The Latest Trends in Making Credit Cards More Secure

The Latest Trends in Making Credit Cards More Secure

June 17, 2019         Written By Bill Hardekopf

We tend to think of credit card security from the consumer point-of-view. We want our information safe so criminals cannot use our card details to purchase goods without our permission. Most credit card companies do not hold cardholders liable for for fraudulent charges, but it is still inconvenient, especially if a fraudster makes a massive purchase and temporarily limits your credit line. Additionally, after you have reported the fraud, your credit card will be canceled, and you will have to wait for your card issuer to send you a new card.

Credit card companies are also motivated to end fraud because of the costs they incur. In 2015, fraud cost card issuers $15.72 billion. To protect consumers and their own interest, credit card companies are taking a number of steps to make their cards more secure.

1. Chip Technology

Chip cards have been in the United States for a few years, and you can expect them to keep expanding in the future. EMV chips are standard in Europe, but some retailers still allow customers to swipe to pay because of the expense involved in making the switch. However, fraud liability rests on the shoulders of retailers if they have outdated equipment, so you can expect the remaining updates to take place soon. Otherwise, if their payment system is hacked, the retailer will be responsible for the costs—not the card issuer.

Why the push for EMV chips? They are much more secure than magnetic strip transactions. When you pay by swiping a card with a magnetic strip, all of your credit card information is transmitted across the payment network. Thus, if someone hacks into the payment card system, which  has happened at a number of major retailers, all of your payment card details will be taken. However, EMV chips complete transactions using a dynamic payment code. So if the system is hacked, the thieves will only receive a useless code–not all of your card details.

2. Mobile Wallets

Another trend that is securing credit card information is the move to mobile wallets. There are a number of mobile wallets available such as Apple Pay, Chase Pay, Google Pay and Samsung Pay. Like EMV chip cards, mobile wallet payments are more secure because transactions are completed using a dynamic payment token instead of credit card details. In fact, once a mobile wallet is set up, your bank information and credit card details are not stored on your phone or transferred over a payment system. Even if someone steals your mobile device, they will not be able to access your credit card details.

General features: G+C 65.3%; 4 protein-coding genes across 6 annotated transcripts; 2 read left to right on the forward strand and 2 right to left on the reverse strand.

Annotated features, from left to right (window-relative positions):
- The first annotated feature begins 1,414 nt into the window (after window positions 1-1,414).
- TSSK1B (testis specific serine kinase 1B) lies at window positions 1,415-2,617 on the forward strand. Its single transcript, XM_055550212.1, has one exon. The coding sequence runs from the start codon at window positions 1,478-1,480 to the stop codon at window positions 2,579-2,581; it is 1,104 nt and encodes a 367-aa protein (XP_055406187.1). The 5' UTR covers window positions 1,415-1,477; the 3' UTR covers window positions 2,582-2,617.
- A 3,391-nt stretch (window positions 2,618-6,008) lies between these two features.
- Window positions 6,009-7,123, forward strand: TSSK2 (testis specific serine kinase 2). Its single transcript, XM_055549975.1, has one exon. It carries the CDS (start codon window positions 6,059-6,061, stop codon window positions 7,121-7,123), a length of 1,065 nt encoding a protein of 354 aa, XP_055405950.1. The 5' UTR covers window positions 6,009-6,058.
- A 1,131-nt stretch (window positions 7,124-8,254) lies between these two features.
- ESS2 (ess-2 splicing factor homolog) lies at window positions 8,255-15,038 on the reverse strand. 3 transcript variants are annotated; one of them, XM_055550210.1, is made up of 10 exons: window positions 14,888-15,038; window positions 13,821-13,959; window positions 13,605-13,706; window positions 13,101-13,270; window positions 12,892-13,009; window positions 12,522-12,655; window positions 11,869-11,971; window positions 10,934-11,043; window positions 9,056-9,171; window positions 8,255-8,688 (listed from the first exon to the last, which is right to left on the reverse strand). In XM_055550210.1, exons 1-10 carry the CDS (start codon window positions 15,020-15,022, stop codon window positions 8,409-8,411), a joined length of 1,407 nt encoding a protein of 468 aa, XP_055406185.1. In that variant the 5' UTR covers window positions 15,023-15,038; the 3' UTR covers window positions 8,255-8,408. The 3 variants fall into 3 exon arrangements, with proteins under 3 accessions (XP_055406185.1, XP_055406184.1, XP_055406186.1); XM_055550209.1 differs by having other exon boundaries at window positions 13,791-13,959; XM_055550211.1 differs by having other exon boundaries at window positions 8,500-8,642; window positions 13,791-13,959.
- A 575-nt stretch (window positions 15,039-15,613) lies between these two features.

3. Tracking Options

Credit card companies are also making it easier to monitor your transactions. Most banks and card issuers offer a mobile app from which you can monitor transactions or set up alerts. This way, you will discover fraud instantaneously and be able to more quickly report it to your card company. Additionally, many card issuers are giving customers free access to their credit score. How can this keep your credit card safer? If you notice an unexpected drop in your score, this could be a flag that someone is fraudulently using your identity. You can request a copy of your credit report to see what is amiss and more quickly report any inaccurate information.

Another tracking device offered by credit card companies is dark web monitoring. The dark web is a place where criminals sell credit card and personal information, among other things. If your card company offers dark web tracking, you will be able to see if an illegal entity has access to your accounts, social security number or other online accounts, and take steps to secure your information.



The information contained within this article was accurate as of June 17, 2019. For up-to-date
information on any of the terms, cards or offers mentioned above, visit the issuer's website.


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About Bill Hardekopf

Bill Hardekopf is the CEO of LowCards.com and covers the credit card industry from all perspectives. Bill has been involved with personal finance for over 15 years. He is a frequent contributor to Forbes, The Street and The Christian Science Monitor.
View all posts by Bill Hardekopf
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